What types of marketing are working currently? Emotions-based marketing is a technique used by brands across many channels to build long-term relationships. It drives an authentic connection with the audience through messaging vehicles such as videos and articles. And when customers feel a camaraderie or even friendship with your brand, they’re more likely to buy more, write reviews, and send referrals your way.
3. Hire new talent based on culture fit, not just experience.
Are you in a position to make some new hires toward the end of 2020? Reconsider the way that you seek and onboard team members. Someone may have the technical background or expertise you’d like, but if they’re not the right fit for your company, you’ll end up losing them or having to let them go.
How can you determine who’s going to be more likely to adapt to your culture? Ask second-stage or last-stage applicants to take an online talent assessment like Gallup’s CliftonStrengths. When used in conjunction with other advanced hiring practices like group interviews, paid pre-employment assignments, and talent assessments can assist you in figuring out who will be the best asset out of all the candidates.
Remember: You usually train the right person in a hard skill. But soft skills take longer for people to learn and apply. Therefore, if you can find someone with those soft skills like high emotional intelligence (EI) already intact, you’ll be ahead of the curve.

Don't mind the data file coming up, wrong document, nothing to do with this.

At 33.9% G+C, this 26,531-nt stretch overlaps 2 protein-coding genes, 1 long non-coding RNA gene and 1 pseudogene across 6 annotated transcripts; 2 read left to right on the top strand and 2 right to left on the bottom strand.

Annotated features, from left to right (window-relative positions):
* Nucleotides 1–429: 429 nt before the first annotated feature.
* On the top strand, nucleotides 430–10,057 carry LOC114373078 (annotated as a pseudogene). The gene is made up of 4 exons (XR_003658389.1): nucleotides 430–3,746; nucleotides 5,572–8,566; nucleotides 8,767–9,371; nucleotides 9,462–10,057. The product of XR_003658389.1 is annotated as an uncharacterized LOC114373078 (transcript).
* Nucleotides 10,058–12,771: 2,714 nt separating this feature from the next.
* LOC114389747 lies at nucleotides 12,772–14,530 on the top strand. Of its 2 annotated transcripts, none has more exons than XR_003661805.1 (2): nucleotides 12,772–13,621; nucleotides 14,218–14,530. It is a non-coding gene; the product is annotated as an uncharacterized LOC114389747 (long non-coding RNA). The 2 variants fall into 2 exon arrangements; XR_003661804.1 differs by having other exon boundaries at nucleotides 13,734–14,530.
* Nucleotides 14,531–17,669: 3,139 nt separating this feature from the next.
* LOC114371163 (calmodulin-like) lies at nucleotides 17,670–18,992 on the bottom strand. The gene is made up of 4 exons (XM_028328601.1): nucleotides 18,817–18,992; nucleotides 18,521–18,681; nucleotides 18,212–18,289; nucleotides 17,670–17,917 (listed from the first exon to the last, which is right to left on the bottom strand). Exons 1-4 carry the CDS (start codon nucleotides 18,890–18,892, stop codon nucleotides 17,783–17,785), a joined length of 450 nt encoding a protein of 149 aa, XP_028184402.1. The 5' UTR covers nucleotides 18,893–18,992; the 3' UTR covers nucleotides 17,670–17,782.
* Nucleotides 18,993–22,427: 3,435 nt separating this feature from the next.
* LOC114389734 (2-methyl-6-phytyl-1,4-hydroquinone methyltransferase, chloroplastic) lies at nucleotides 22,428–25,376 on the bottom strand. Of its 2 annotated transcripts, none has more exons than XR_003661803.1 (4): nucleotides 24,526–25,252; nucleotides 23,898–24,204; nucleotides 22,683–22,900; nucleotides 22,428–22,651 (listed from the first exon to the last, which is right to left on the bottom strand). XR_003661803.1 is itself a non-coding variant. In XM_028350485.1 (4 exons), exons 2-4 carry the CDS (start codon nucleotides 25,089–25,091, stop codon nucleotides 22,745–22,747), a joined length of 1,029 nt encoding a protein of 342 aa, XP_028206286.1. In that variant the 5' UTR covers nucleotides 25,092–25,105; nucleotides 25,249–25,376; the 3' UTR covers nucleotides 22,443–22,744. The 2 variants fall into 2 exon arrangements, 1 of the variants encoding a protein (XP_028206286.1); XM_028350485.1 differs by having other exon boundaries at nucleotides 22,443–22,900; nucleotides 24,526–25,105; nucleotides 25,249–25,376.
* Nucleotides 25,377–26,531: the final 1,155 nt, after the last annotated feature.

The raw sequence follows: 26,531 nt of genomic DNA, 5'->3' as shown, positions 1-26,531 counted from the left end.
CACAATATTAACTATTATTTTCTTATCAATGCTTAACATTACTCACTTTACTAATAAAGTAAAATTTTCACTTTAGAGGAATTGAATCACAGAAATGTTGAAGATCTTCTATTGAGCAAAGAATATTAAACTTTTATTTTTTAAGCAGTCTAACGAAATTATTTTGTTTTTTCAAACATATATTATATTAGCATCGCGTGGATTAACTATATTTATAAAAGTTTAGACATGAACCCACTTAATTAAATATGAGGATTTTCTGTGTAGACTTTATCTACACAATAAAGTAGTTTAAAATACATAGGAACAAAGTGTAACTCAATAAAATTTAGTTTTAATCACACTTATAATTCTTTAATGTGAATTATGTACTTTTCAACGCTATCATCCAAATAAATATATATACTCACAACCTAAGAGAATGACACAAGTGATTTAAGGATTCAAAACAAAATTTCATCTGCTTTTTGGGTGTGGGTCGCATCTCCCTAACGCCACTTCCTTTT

4. Take your standard customer service to unparalleled levels.
Chances are strong that you’ve already begun to revitalize your customer service protocols. Nevertheless, do your best to update them again and continue moving the industry bar higher and higher. Basically, your goal should be to do what your competitors aren’t doing, whether that means giving more personalized treatment to buyers or providing exceptionally loyal buyers with steep discounts.
Customer service is an area where even a startup can compete with a larger business. Simply sending handwritten thank-yous in every package could make a difference. But don’t stop getting inventive. Crowdsource customer service ideas with your team to become the standout in your field.
As a final reminder, remember that a lot of customers want to hear from their preferred brands right now. Statistics from ClickZ suggest that 43% of buyers are open to receiving constant communications from companies. This doesn’t mean that you should bombard prospects and customers with emails, or try to DM them all on social. However, you should make efforts to stay in touch, even if it’s just in small ways.
By paying attention to stewarding your resources, enhancing your marketing, amassing a winning team, and upping your customer service game, you can help take the worry out of what happens next for you and your colleagues. Plus, your employees will feel less anxious knowing that they have clear-cut directives aimed at keeping them employed and your brand top-of-mind.